More than anything else, the result of the 2019 general election highlighted the huge divide between London and the rest of the UK. Government policy is now heavily focused on trying to close the gap.
The scale of the chasm to be bridged is clear. In 2017, Gross Value Added per head of the population in London was £44,000. In Wales and the North East, it was well under half this figure, at barely £20,000. Productivity is catastrophically much lower in the regions than it is in London, too.
Looking at national figures, the UK has a balance of payments deficit which averages about £100 billion every year. London, however, according to the Greater London Authority, has a surplus of at least £50 billion. This means that the rest of the country, with a deficiency of £150 billion and total GDP of about £1.5 trillion, is running at a 10 per cent deficit. Clearly some cities outside London – such as Oxford, Cambridge, Manchester and Bristol – show every sign of holding their own, but this means that other areas are doing even worse.
Running at a deficit of 10 per cent – or probably 20 per cent and even more in some areas – means that our purchasing power is constantly drained away. To some extent, this can be offset by the tax and benefit system and by other redistributive policies, which is why the difference in disposable income per head compared to London is less than output per head. But there is still a huge gap.
The government’s response is to step up investment in the regions, to spend more money on education and training, and reverse some of the cuts to public expenditure on services provided by local government, the police force and others. These sorts of policies may do some good, but unfortunately they will do little to tackle the real problem. The fundamental reason why so much of the UK is in a distressed state is that it just does not have enough to sell to the rest of the world to pay its way. This is why these parts of the country have such large deficits.
What could these areas supply? Services such as tourism can help almost everywhere. Universities can charge foreign students. Other service industries can make a contribution, but services are difficult to sell in enough volume and are therefore on their own never likely to be sufficient. The only real solution is manufacturing — a lot more of it.
In the 19th century, when the UK was the workshop of the world, the North of England used to be more prosperous than the South. Even as late as 1970, almost a third of our national income came from manufacturing. Today, it’s less than 10 per cent, leaving large swathes of our erstwhile industrial heartlands deprived of good, steady productive jobs, deprived of the productivity improvements which are so much easier to secure in manufacturing than they are in services, and deprived of anything like enough to pay their way in the world.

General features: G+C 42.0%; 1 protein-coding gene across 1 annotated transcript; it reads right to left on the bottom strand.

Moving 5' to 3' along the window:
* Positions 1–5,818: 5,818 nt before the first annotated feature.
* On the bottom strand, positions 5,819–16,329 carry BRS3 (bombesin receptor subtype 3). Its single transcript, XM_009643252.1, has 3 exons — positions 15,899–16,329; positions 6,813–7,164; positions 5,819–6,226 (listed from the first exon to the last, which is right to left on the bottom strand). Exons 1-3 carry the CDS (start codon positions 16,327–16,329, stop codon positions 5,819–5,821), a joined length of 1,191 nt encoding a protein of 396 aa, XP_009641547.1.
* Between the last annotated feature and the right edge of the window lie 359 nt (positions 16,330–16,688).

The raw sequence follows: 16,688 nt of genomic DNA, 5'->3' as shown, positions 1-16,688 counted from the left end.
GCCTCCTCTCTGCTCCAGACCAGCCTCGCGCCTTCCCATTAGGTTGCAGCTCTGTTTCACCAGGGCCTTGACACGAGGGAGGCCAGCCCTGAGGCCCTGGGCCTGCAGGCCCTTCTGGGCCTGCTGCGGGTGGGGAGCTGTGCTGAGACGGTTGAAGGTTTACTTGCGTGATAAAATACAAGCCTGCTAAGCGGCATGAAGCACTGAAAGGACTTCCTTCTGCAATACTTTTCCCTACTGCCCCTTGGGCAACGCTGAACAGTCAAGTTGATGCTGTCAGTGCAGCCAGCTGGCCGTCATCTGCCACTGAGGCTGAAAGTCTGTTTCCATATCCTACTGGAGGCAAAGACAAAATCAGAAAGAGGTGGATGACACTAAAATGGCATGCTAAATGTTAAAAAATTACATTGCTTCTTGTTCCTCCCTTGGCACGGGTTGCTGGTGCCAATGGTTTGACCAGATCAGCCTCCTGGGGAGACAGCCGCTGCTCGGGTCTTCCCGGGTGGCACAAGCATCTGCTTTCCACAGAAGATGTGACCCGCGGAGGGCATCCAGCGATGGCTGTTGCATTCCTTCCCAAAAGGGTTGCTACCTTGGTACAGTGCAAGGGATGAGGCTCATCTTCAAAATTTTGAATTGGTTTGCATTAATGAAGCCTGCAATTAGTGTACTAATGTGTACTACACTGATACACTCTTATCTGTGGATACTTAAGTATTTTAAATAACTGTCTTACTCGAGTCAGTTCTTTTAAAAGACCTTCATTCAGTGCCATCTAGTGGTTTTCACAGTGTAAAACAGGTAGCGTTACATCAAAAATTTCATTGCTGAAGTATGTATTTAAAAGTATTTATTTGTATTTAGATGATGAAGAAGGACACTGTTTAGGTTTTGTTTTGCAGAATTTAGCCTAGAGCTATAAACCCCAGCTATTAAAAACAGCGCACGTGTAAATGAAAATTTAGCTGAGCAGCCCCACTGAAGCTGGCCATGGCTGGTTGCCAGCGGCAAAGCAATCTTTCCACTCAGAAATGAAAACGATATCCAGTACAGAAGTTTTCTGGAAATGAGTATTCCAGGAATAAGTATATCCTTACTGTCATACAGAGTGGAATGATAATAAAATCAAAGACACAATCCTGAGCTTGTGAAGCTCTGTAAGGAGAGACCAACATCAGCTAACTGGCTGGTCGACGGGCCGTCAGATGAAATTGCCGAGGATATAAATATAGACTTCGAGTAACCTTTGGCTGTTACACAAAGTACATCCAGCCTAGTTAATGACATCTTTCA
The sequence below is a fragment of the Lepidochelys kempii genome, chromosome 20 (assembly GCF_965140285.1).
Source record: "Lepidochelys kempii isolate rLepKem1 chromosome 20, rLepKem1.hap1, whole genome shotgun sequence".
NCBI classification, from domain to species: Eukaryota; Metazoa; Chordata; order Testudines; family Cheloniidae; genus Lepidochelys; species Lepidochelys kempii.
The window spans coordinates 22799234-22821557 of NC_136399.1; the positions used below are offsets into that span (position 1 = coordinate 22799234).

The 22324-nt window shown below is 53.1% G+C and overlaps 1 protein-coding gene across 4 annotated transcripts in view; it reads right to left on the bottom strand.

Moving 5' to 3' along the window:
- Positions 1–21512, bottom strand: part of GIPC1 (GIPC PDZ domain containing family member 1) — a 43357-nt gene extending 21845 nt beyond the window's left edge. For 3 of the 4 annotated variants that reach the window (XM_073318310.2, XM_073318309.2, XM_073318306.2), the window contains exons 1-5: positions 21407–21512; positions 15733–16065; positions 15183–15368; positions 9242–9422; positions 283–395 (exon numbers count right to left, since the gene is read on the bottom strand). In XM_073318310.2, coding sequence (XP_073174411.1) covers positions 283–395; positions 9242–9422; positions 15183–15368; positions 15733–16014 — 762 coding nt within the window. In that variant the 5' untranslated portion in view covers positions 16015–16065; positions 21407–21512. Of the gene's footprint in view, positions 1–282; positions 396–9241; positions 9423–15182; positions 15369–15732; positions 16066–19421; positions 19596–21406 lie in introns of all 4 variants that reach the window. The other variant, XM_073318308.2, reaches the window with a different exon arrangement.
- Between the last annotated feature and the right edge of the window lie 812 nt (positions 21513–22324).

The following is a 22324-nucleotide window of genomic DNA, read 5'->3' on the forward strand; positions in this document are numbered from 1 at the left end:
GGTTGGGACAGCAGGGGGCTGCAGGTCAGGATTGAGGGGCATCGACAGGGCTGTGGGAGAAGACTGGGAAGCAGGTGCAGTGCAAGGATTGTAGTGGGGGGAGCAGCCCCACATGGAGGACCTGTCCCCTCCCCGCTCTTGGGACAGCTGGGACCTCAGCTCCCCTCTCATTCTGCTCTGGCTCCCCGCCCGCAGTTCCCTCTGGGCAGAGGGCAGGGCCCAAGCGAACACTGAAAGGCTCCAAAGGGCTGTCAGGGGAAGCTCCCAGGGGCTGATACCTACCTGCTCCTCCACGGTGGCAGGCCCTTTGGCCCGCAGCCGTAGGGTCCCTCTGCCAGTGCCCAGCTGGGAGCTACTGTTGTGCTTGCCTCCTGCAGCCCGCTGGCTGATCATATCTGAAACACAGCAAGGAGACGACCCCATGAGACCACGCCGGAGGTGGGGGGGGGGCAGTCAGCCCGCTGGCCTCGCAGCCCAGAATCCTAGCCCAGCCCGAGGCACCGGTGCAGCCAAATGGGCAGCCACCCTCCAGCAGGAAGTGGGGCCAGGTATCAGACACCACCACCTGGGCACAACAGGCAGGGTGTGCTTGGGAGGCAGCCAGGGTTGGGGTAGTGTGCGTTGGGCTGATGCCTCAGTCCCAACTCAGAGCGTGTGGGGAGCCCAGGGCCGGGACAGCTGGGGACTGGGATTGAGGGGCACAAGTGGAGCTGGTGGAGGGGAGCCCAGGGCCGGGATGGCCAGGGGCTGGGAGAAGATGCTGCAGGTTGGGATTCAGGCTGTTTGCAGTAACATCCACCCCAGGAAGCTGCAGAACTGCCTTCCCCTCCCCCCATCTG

So, what is to be done? The answer is that we need to reindustrialise – at least enough to stop our economy becoming even more unbalanced. Because we are better at selling services overseas than almost any other country, we don’t need to get back to the 20 per cent of GDP coming from manufacturing that successful developed economies, such as Singapore, Switzerland and South Korea, manage. We do, however, need to aim for something like 15 per cent. Even that would be a 50 per cent increase on our current 10 per cent.
But the crucial question is: how are we going to do it?
We have to make it more profitable to site new industrial plant in the UK rather than elsewhere – and this has to include medium- and low-tech industries as well as high-tech ones. Some of this can be done by making the tax system more favourable, such as generous capital allowances, or by making energy prices lower, and of course better infrastructure and education provisions, but on their own, these approaches are very unlikely to make a massive difference.
One reform would change the profitability hurdle rates for manufacturing much more dramatically, thus shifting sharply upwards the percentage of GDP spent on investment, especially on the most productive kinds, such as machinery, technology and power. This reform would be to run our economy with an exchange rate which suits manufacturing rather than services – maybe $1.00 rather than $1.30 to the pound sterling.
The way to get manufacturing back is to make it super-profitable. The problem is that this approach, even if it is right, runs clean contrary to the UK’s prevailing conventional wisdom.
So, are we going to make a big move in this direction? There is reason to hope that despite inevitable opposition, we will. But probably we won’t. In the latter case, we need to resign ourselves, whatever else is done, to an ever-widening gap between London and the rest of the country, with all the economic, social and political problems which this will bring in its train.